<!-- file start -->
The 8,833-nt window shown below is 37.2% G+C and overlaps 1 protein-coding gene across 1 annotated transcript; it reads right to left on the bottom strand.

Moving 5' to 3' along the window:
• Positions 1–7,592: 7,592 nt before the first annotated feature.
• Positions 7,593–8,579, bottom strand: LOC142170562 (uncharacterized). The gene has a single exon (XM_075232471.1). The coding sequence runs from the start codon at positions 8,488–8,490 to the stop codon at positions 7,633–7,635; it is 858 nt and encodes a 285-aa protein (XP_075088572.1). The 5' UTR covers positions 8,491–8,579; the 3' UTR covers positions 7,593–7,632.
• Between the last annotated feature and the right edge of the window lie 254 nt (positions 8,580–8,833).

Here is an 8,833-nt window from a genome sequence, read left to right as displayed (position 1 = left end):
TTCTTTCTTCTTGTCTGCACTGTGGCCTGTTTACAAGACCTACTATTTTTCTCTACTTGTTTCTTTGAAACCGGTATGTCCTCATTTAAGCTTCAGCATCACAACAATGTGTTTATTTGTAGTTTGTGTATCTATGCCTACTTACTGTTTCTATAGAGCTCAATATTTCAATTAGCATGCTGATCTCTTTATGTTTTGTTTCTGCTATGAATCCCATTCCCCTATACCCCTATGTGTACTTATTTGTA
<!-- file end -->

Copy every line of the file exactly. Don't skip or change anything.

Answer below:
The 8,833-nt window shown below is 37.2% G+C and overlaps 1 protein-coding gene across 1 annotated transcript; it reads right to left on the bottom strand.

Moving 5' to 3' along the window:
• Positions 1–7,592: 7,592 nt before the first annotated feature.
• Positions 7,593–8,579, bottom strand: LOC142170562 (uncharacterized). The gene has a single exon (XM_075232471.1). The coding sequence runs from the start codon at positions 8,488–8,490 to the stop codon at positions 7,633–7,635; it is 858 nt and encodes a 285-aa protein (XP_075088572.1). The 5' UTR covers positions 8,491–8,579; the 3' UTR covers positions 7,593–7,632.
• Between the last annotated feature and the right edge of the window lie 254 nt (positions 8,580–8,833).

Here is an 8,833-nt window from a genome sequence, read left to right as displayed (position 1 = left end):
TTCTTTCTTCTTGTCTGCACTGTGGCCTGTTTACAAGACCTACTATTTTTCTCTACTTGTTTCTTTGAAACCGGTATGTCCTCATTTAAGCTTCAGCATCACAACAATGTGTTTATTTGTAGTTTGTGTATCTATGCCTACTTACTGTTTCTATAGAGCTCAATATTTCAATTAGCATGCTGATCTCTTTATGTTTTGTTTCTGCTATGAATCCCATTCCCCTATACCCCTATGTGTACTTATTTGTA